As the saying goes, “those who do not remember the past are condemned to repeat it.” Nothing could be truer when it comes to the recent Conservative Political Action Conference, which is almost certain to result in unnecessary Covid-19 infections, hospitalizations and deaths.
Last year’s gathering in Maryland was the definition of a superspreader event, with one infected attendee getting a handshake away from the president. One year into the pandemic and 500,000 deaths later, thousands of conferencegoers descended on Orlando, Florida, this past weekend despite the state and county experiencing a concerning increase in cases that signals a potential new surge in the area.
Based on guidance issued by the Trump administration in 2020, on Orlando’s positivity rate and on its seven-day average of new cases per 100,000 people, gatherings in the area should be limited to 25 people, preferably outdoors. But despite the rising cases, the deaths and exhausted health care workers, the conference organizers chose Florida because, as Gov. Ron DeSantis states, the state is an “oasis of freedom” without the restrictions that are in place in Maryland and much of the rest of the country.
But the state’s Orange County Health Department stated that conference officials did not get in touch with them to review safety measures, a troubling sign that no lessons were learned from last year’s CPAC.
The conference was held at the Hyatt Regency Orlando, which has been at capacity (1,400 people) and tried to enforce a mask mandate but clearly lacked control given the close seating, the lack of masks by most attendees and the flagrant taunting of the value of masks by prominent speakers, such as Sen. Ted Cruz, R-Texas.
The hotel chain received numerous complaints for hosting the conference, prompting an official statement that defended its decision while emphasizing that indoor mask requirements would be enforced by hotel personnel.
Behind the troubling images and rhetoric emerging from the conference are the number of new cases involving the more transmissible and more deadly variants — 10 Orlando residents tested positive in early February for B.1.1.7 (the variant believed to have originated in the U.K.), which some feel is an underestimate. And even less visible to the cameras are the hundreds of essential workers who desperately need to work to barely make a living wage (minimum wage is currently $8.65 an hour in Florida): taxi drivers, hotel attendants, housekeepers, waitstaff, cooks and many others who can’t afford to catch a deadly virus but will certainly be casualties of the blatant indifference exhibited by conference organizers and attendees.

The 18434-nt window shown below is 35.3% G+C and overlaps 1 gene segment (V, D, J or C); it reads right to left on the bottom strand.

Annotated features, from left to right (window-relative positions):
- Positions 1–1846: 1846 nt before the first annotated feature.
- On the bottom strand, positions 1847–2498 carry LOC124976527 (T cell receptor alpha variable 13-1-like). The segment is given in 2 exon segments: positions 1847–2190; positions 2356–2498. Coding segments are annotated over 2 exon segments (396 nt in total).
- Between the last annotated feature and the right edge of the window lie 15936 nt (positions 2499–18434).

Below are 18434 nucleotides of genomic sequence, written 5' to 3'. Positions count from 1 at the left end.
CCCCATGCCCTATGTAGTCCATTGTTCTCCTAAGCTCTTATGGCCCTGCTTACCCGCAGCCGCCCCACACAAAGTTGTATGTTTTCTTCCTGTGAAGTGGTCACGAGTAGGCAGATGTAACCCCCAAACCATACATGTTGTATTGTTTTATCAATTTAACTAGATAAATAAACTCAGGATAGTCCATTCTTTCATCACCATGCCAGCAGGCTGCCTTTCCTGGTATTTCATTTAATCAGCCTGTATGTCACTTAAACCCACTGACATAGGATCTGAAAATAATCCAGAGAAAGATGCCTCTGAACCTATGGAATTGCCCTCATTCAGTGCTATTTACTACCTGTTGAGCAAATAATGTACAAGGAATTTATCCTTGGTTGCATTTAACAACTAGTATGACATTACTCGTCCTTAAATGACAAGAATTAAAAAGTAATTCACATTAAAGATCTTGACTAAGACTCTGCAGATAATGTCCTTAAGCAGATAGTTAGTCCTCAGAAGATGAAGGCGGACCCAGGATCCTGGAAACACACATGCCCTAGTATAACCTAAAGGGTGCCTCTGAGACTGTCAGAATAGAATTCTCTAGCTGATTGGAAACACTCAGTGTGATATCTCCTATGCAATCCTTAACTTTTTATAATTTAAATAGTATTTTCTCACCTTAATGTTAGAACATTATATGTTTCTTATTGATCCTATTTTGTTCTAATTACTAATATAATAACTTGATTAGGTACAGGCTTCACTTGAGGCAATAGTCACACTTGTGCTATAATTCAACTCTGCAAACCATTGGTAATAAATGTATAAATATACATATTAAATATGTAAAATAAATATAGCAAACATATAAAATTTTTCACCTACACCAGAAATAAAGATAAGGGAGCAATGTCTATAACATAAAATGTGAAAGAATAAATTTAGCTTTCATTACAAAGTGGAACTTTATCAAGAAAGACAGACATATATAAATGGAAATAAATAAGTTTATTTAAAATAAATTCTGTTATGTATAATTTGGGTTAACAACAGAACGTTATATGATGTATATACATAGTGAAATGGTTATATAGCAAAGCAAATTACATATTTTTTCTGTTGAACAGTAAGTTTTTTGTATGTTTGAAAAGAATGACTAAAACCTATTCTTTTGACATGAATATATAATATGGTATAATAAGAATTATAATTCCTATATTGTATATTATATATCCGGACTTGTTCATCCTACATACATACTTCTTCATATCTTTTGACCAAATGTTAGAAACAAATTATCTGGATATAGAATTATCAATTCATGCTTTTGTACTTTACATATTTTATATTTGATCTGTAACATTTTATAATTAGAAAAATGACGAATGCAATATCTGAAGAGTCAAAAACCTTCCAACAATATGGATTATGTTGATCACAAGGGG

The majority of essential workers are persons of color who have also been disproportionately affected by the pandemic nationwide, and unfortunately, despite urging from local businesses, these essential workers are still not yet eligible for Covid-19 vaccinations in Florida.
Like many cities, Orlando’s economy has been devastated, leaving hotels and other businesses in a difficult predicament: Orlando is trying to send signals that its hospitality industry is open for business, but certainly not to thousands of people who are proud to ignore basic public health measures such as wearing a mask, keeping a safe distance and respecting the health concerns of others.
CPAC itself was a clear superspreader event, but more troubling will be the exponential spread from attendees flying or driving back to their home cities and states, possibly exposing anyone they are in contact with to a more infectious and more deadly variant of the virus.
As numbers across the country decrease and more Americans are vaccinated, the threat of complacency has been highlighted by public health officials, which makes the timing and irresponsibility of the conference even more astonishing. Unfortunately, our country has come to accept the repeat behavior that has placed so many Americans at risk — at rallies, campaign events, conventions — but the timing of this event after a year that has seen losses like no other in modern history makes this voluntary behavior equivalent to medical malpractice.
If there was one silver lining in a sea of cognitive dissonance, surprisingly it came in the words of former President Donald Trump. In his first public address since losing office, he counseled his audience, “… So, everybody go get your shot.”
Of course, that was something he appeared reticent to do the entire time he was in office, likely worried that he would upset his base, which had expressed incredible skepticism about the Covid-19 vaccines. Unfortunately, Trump stopped short of acknowledging the lives lost or anything resembling support of the overwhelming science behind the effectiveness of masks and limiting large gatherings — such as the conference itself.
But as more tests turn out positive and new households are gripped with the fear that millions of Americans have already felt, health care workers will still stand by, ready to help, to heal and to try to nurture those affected through the process, regardless of their political background.